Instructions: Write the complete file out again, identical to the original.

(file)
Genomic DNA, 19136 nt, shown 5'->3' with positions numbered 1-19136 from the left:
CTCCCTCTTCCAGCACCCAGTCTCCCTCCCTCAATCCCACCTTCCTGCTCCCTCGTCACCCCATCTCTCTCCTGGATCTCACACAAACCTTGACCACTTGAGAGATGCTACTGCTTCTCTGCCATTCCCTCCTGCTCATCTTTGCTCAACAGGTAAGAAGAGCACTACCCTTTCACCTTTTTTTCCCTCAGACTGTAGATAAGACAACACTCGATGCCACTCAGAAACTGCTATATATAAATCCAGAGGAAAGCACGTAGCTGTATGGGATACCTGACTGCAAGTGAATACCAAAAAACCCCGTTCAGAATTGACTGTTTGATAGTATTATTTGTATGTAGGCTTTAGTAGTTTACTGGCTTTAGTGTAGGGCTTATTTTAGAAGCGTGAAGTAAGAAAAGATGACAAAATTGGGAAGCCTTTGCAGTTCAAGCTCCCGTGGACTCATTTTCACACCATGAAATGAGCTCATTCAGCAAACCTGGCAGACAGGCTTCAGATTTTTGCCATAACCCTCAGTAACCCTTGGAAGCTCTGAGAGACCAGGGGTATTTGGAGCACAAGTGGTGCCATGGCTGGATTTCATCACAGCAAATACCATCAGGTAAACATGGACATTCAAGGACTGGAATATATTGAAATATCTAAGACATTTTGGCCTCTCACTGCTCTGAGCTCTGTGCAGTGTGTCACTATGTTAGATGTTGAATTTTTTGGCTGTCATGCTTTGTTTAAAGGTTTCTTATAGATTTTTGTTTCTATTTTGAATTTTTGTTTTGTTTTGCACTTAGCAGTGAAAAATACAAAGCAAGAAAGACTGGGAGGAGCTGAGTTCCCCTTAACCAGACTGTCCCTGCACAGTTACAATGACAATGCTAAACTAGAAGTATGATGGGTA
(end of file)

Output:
Genomic DNA, 19136 nt, shown 5'->3' with positions numbered 1-19136 from the left:
CTCCCTCTTCCAGCACCCAGTCTCCCTCCCTCAATCCCACCTTCCTGCTCCCTCGTCACCCCATCTCTCTCCTGGATCTCACACAAACCTTGACCACTTGAGAGATGCTACTGCTTCTCTGCCATTCCCTCCTGCTCATCTTTGCTCAACAGGTAAGAAGAGCACTACCCTTTCACCTTTTTTTCCCTCAGACTGTAGATAAGACAACACTCGATGCCACTCAGAAACTGCTATATATAAATCCAGAGGAAAGCACGTAGCTGTATGGGATACCTGACTGCAAGTGAATACCAAAAAACCCCGTTCAGAATTGACTGTTTGATAGTATTATTTGTATGTAGGCTTTAGTAGTTTACTGGCTTTAGTGTAGGGCTTATTTTAGAAGCGTGAAGTAAGAAAAGATGACAAAATTGGGAAGCCTTTGCAGTTCAAGCTCCCGTGGACTCATTTTCACACCATGAAATGAGCTCATTCAGCAAACCTGGCAGACAGGCTTCAGATTTTTGCCATAACCCTCAGTAACCCTTGGAAGCTCTGAGAGACCAGGGGTATTTGGAGCACAAGTGGTGCCATGGCTGGATTTCATCACAGCAAATACCATCAGGTAAACATGGACATTCAAGGACTGGAATATATTGAAATATCTAAGACATTTTGGCCTCTCACTGCTCTGAGCTCTGTGCAGTGTGTCACTATGTTAGATGTTGAATTTTTTGGCTGTCATGCTTTGTTTAAAGGTTTCTTATAGATTTTTGTTTCTATTTTGAATTTTTGTTTTGTTTTGCACTTAGCAGTGAAAAATACAAAGCAAGAAAGACTGGGAGGAGCTGAGTTCCCCTTAACCAGACTGTCCCTGCACAGTTACAATGACAATGCTAAACTAGAAGTATGATGGGTA